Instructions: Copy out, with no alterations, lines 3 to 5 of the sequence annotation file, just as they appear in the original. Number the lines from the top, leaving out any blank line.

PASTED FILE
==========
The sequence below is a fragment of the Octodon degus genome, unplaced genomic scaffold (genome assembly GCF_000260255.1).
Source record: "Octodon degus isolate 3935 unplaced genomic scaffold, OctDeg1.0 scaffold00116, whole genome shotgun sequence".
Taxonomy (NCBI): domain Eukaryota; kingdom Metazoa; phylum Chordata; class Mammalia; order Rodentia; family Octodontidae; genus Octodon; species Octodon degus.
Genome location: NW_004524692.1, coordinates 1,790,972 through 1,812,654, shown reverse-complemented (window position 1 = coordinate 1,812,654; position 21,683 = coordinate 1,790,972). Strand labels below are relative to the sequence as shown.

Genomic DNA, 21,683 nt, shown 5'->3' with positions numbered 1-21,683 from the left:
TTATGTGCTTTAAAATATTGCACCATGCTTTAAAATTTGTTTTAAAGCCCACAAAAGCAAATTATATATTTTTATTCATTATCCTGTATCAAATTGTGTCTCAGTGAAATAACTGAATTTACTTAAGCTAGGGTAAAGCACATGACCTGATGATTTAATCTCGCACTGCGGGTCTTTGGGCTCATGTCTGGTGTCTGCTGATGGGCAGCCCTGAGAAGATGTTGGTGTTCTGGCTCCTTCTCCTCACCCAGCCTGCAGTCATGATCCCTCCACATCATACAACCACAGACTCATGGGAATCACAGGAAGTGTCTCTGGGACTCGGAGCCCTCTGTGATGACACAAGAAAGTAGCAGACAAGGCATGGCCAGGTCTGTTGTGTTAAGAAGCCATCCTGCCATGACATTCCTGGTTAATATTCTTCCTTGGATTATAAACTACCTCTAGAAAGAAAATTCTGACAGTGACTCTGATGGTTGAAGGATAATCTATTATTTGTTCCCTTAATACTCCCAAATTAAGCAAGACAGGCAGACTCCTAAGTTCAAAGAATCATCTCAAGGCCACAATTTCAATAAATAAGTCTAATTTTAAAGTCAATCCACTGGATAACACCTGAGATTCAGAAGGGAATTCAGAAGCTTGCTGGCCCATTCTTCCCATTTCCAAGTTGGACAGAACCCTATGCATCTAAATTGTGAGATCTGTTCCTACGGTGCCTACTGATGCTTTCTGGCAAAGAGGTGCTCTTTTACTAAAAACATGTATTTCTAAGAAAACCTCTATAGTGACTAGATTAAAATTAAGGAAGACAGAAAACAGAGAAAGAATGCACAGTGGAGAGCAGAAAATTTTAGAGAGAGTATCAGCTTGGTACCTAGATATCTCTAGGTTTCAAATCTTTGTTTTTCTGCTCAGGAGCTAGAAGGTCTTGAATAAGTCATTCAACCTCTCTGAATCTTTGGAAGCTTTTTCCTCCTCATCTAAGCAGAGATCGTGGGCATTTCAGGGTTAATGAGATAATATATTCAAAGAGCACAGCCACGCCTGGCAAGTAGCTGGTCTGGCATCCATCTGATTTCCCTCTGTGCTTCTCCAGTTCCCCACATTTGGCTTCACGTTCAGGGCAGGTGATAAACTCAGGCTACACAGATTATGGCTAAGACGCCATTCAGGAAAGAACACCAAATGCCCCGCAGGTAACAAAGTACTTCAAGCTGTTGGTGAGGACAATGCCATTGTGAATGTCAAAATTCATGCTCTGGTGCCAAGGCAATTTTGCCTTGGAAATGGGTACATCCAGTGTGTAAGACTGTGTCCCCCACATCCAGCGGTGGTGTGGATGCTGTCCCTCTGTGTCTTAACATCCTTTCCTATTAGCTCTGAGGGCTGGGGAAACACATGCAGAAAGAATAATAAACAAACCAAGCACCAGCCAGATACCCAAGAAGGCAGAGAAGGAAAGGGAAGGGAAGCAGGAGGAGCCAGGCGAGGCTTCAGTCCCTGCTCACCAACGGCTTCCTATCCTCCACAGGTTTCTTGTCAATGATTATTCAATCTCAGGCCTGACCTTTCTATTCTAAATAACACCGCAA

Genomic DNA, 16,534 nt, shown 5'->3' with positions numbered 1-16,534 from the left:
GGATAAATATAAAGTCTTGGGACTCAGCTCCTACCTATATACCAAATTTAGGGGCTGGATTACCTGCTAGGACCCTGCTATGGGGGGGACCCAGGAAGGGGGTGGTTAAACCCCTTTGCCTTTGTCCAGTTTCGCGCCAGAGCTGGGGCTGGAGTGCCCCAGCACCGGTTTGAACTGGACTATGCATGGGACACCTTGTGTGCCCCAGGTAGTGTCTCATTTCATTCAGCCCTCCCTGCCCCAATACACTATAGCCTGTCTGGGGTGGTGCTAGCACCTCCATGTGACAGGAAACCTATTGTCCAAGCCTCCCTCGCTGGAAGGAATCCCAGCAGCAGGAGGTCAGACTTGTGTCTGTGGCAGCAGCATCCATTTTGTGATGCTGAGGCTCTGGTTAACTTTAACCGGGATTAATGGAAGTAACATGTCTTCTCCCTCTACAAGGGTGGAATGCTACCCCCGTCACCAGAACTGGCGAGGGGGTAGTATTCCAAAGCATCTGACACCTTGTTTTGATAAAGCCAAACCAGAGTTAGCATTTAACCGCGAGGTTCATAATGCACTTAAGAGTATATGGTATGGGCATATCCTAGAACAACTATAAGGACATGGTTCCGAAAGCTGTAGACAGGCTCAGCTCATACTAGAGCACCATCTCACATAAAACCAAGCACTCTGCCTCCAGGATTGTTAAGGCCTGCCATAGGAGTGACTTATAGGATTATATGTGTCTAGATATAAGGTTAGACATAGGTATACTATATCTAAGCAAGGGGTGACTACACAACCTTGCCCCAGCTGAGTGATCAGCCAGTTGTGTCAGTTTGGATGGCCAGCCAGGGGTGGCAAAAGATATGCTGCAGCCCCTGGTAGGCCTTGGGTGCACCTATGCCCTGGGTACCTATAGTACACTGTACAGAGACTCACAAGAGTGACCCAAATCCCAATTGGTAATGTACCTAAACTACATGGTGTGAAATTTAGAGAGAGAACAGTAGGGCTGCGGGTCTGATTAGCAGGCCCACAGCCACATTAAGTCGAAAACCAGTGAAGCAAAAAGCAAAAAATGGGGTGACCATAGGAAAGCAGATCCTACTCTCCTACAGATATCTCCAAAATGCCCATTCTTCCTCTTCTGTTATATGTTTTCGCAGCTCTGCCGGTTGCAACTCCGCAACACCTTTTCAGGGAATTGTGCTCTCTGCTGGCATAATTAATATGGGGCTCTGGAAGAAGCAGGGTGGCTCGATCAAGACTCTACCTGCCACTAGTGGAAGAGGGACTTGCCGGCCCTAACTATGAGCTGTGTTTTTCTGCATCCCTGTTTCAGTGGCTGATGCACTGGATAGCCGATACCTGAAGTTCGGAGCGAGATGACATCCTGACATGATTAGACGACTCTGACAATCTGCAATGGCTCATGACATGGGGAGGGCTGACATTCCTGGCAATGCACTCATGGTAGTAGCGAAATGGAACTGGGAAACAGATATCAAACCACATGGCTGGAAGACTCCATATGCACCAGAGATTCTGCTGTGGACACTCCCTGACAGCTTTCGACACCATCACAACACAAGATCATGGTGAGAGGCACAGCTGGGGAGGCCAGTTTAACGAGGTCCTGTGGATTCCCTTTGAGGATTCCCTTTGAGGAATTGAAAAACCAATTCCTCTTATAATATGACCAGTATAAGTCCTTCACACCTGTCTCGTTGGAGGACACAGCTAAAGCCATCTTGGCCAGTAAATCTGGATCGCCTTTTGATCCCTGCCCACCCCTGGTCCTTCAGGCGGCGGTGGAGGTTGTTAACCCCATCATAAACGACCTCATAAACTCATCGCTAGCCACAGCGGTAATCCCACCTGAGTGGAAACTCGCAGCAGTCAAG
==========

Taxonomy (NCBI): domain Eukaryota; kingdom Metazoa; phylum Chordata; class Mammalia; order Rodentia; family Octodontidae; genus Octodon; species Octodon degus.
Genome location: NW_004524692.1, coordinates 1,790,972 through 1,812,654, shown reverse-complemented (window position 1 = coordinate 1,812,654; position 21,683 = coordinate 1,790,972). Strand labels below are relative to the sequence as shown.

Genomic DNA, 21,683 nt, shown 5'->3' with positions numbered 1-21,683 from the left: